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Last updated: December 17, 2015
Why ISIS will never be defeated by the current international coalition

"It is true that everybody wants to win in Syria, but on their own terms"

Banner Icon Realism never dies, Mural Ulgul writes.

International politics is more often than not a conflict of interests. Actors that have diverse interests, concerns and objectives come together, if possible, to balance those interests and cooperate; but they still try to undermine each other behind the scenes. This is why the realist theory of international politics, which argues that states are self-interested and power-oriented actors living in a self-help world, never dies; even though some experts occasionally claim it is in its grave, as happened at the end of the Cold War. We may dream of cooperation and a win-win world after all the brutalities – genocides, world wars, cold war – of the twentieth century, but we should not avoid the fact that states’ main objective is always to win on their own terms.

The Islamic State of Iraq and al-Sham (ISIS) has quite starkly reminded the world of this reality once more. We imagine that its horrific and ferocious violence – beheadings, burning captives alive, throwing people off of buildings – and targeting of all the people who they view as against their conception of the caliphate – Shias, Sunnis, Christians, Jews, secularists, homosexuals, etc. – as well as the fact that their terrorist acts are not limited to within certain borders – Ankara, Paris, even in the skies when they shoot commercial planes – should be enough to provide a certain level of cooperation between states. Yet, the reach and strength of the organization, and it’s terrorizing of a confused and depressed Muslim population all around the world, has grown over time because while almost all international actors agree that ISIS must be stopped, they want to win the “war” on their own terms.

Let’s start with the European Union (EU) and the United States. For the European states, winning against ISIS doesn’t even have a military implication. The main objective for these states, especially for the smaller ones, is to protect their demographic and social characteristics by preventing the refugees from flowing into their borders. From Hungary to Poland and Germany to Greece, accepting even a limited number of refugees has caused tension among the political factions. And to stop the refugee flow, they are willing to do anything that contradicts with their principles.

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Since the 1990s, Western states have been critical of Turkey’s governments because of the latter’s human rights violations and military operations against the Kurds. Today, when the Kurdish conflict is renewed and many journalists have been imprisoned, we hear very few critical voices from the European states; in fact, the EU promised Ankara a big financial package and future visa-free travel in exchange for keeping the refugees in Turkey.

For the United States, on the other hand, the ISIS threat is nothing but a reminder of the Iraq nightmare and the main objective is not to repeat the same mistake: having thousands of troops in the Middle East. After years of war in Afghanistan and Iraq, Americans are sick of the conflicts in the Middle East and they don’t feel that the problems in that region are their responsibility anymore. The Obama administration wants to contain ISIS so that the latter cannot physically threaten the United States or its interests in the region, but does not think that these objectives require boots on the ground. In short, for the Western states, winning against ISIS means stopping the refugee flow and containing the radicals within the borders of Iraq and Syria.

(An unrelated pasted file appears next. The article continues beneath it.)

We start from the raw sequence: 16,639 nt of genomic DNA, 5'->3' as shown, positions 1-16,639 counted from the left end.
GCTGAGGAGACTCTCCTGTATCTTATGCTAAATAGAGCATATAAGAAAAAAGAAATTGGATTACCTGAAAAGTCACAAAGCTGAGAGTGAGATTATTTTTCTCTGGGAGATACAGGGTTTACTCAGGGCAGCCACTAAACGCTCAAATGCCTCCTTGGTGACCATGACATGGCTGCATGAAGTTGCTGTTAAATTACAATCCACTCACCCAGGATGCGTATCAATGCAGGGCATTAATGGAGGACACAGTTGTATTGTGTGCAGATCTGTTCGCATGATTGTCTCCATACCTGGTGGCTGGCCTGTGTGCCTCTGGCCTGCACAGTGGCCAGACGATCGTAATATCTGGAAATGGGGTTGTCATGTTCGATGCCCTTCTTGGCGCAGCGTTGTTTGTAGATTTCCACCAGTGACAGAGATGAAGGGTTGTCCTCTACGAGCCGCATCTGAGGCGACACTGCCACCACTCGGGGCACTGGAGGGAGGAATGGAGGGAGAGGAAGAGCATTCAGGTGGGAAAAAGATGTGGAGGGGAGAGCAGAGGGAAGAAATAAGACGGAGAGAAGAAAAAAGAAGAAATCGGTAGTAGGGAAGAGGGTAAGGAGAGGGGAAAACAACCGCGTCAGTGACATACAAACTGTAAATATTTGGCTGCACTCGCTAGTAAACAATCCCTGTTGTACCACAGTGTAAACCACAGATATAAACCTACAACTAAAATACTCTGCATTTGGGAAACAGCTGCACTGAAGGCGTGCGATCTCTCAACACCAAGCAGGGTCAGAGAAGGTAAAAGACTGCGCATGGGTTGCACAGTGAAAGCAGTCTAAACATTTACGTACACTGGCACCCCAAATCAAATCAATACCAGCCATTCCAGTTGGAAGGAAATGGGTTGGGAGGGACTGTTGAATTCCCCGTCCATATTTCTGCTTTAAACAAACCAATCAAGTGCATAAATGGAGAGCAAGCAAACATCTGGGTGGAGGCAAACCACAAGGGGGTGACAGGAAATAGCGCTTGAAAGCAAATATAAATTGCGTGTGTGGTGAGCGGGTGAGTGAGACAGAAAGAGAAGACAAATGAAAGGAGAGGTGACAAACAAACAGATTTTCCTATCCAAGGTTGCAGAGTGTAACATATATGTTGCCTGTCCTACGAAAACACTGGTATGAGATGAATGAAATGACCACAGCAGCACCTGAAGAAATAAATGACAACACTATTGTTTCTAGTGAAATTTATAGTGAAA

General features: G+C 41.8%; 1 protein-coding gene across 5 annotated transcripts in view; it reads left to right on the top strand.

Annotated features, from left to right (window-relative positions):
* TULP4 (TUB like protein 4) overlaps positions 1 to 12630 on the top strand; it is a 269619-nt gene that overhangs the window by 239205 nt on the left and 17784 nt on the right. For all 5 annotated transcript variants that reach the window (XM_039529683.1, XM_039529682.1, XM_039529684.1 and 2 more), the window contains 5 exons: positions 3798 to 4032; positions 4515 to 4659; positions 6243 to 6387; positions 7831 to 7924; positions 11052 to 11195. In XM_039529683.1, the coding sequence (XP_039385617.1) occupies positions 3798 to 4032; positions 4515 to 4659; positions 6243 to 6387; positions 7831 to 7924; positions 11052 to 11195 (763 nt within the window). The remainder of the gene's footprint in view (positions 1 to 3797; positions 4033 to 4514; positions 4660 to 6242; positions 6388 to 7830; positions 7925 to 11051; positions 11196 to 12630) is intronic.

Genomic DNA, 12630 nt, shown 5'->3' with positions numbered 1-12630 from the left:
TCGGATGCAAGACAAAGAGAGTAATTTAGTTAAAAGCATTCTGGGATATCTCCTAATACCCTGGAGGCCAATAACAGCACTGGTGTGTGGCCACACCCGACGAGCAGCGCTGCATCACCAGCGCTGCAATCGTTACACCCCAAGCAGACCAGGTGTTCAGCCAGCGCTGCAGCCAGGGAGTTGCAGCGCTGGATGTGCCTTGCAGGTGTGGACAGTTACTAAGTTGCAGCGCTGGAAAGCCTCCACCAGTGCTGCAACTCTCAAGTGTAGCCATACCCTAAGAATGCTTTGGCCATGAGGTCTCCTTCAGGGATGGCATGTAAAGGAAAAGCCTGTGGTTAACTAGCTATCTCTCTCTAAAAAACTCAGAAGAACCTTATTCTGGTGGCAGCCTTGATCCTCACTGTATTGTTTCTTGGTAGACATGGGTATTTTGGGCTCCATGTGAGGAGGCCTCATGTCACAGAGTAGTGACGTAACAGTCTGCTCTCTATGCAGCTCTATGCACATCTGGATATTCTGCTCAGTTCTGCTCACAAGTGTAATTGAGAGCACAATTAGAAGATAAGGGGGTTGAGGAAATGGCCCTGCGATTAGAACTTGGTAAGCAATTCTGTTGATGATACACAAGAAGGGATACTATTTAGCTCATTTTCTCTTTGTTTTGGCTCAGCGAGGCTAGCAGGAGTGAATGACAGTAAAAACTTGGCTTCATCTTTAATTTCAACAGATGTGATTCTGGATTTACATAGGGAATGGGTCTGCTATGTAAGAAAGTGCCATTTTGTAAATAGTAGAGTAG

For Putin’s Russia, winning against ISIS means something very different: regaining great-power status. Embarrassed by its military performance during the 2008 Georgia War and the political results of the Ukrainian conflict, the Syrian conflict was seen by Moscow as a new chance to prove its military and political power. For this purpose, Russia increased its military presence in Syria – though without boots on the ground – while telling the world that when Russia is around it is difficult to oust its friends, including Assad, from power. Encouraged by the passivity of the United States and EU, Russia did not even refrain from challenging its regional friends such as Turkey, which, as explained below, has yet another conception of winning. When Turkey, a second-rate power, confronted Moscow by downing a Russian jet, Putin simply cut all its ties with an economic partner for the sake of its re-claimed great power status. For Russia, another meaning of winning in Syria is to kill its own Islamists beyond its borders. For this purpose, Russian security forces have reportedly been involved in serious human rights violations in Russia’s Dagestan region, causing many of the Muslims there to flee to Syria and join ISIS. This strategy simply strengthens the terrorists. In short, for Russia, fighting in Syria is not really about ISIS, it is about the national interest, most importantly its great-power status.